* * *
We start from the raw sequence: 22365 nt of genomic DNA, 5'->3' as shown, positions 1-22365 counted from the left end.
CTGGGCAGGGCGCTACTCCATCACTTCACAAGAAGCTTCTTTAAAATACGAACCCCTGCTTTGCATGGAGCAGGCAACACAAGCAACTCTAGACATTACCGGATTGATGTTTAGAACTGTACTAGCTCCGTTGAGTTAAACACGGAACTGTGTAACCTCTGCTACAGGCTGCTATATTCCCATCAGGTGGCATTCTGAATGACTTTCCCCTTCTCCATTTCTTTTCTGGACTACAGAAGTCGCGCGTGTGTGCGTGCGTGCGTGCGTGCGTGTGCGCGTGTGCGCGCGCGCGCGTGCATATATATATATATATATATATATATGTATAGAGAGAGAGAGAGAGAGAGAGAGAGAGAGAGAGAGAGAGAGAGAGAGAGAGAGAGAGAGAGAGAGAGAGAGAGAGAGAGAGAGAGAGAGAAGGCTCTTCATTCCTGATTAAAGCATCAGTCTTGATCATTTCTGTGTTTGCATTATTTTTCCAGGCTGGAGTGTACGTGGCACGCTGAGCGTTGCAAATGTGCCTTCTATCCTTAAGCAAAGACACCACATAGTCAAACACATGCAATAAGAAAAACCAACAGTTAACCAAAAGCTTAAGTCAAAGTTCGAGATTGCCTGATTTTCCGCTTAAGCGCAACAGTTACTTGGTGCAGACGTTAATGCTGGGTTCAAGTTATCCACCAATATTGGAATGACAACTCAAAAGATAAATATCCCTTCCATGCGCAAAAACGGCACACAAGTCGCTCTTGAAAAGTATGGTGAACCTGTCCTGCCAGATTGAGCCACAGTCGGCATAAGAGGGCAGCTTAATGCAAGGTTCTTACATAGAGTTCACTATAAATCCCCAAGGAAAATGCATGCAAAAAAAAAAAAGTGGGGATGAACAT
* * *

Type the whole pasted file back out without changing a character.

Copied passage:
We start from the raw sequence: 22365 nt of genomic DNA, 5'->3' as shown, positions 1-22365 counted from the left end.
CTGGGCAGGGCGCTACTCCATCACTTCACAAGAAGCTTCTTTAAAATACGAACCCCTGCTTTGCATGGAGCAGGCAACACAAGCAACTCTAGACATTACCGGATTGATGTTTAGAACTGTACTAGCTCCGTTGAGTTAAACACGGAACTGTGTAACCTCTGCTACAGGCTGCTATATTCCCATCAGGTGGCATTCTGAATGACTTTCCCCTTCTCCATTTCTTTTCTGGACTACAGAAGTCGCGCGTGTGTGCGTGCGTGCGTGCGTGCGTGTGCGCGTGTGCGCGCGCGCGCGTGCATATATATATATATATATATATATATGTATAGAGAGAGAGAGAGAGAGAGAGAGAGAGAGAGAGAGAGAGAGAGAGAGAGAGAGAGAGAGAGAGAGAGAGAGAGAGAGAGAGAGAGAGAGAAGGCTCTTCATTCCTGATTAAAGCATCAGTCTTGATCATTTCTGTGTTTGCATTATTTTTCCAGGCTGGAGTGTACGTGGCACGCTGAGCGTTGCAAATGTGCCTTCTATCCTTAAGCAAAGACACCACATAGTCAAACACATGCAATAAGAAAAACCAACAGTTAACCAAAAGCTTAAGTCAAAGTTCGAGATTGCCTGATTTTCCGCTTAAGCGCAACAGTTACTTGGTGCAGACGTTAATGCTGGGTTCAAGTTATCCACCAATATTGGAATGACAACTCAAAAGATAAATATCCCTTCCATGCGCAAAAACGGCACACAAGTCGCTCTTGAAAAGTATGGTGAACCTGTCCTGCCAGATTGAGCCACAGTCGGCATAAGAGGGCAGCTTAATGCAAGGTTCTTACATAGAGTTCACTATAAATCCCCAAGGAAAATGCATGCAAAAAAAAAAAAGTGGGGATGAACAT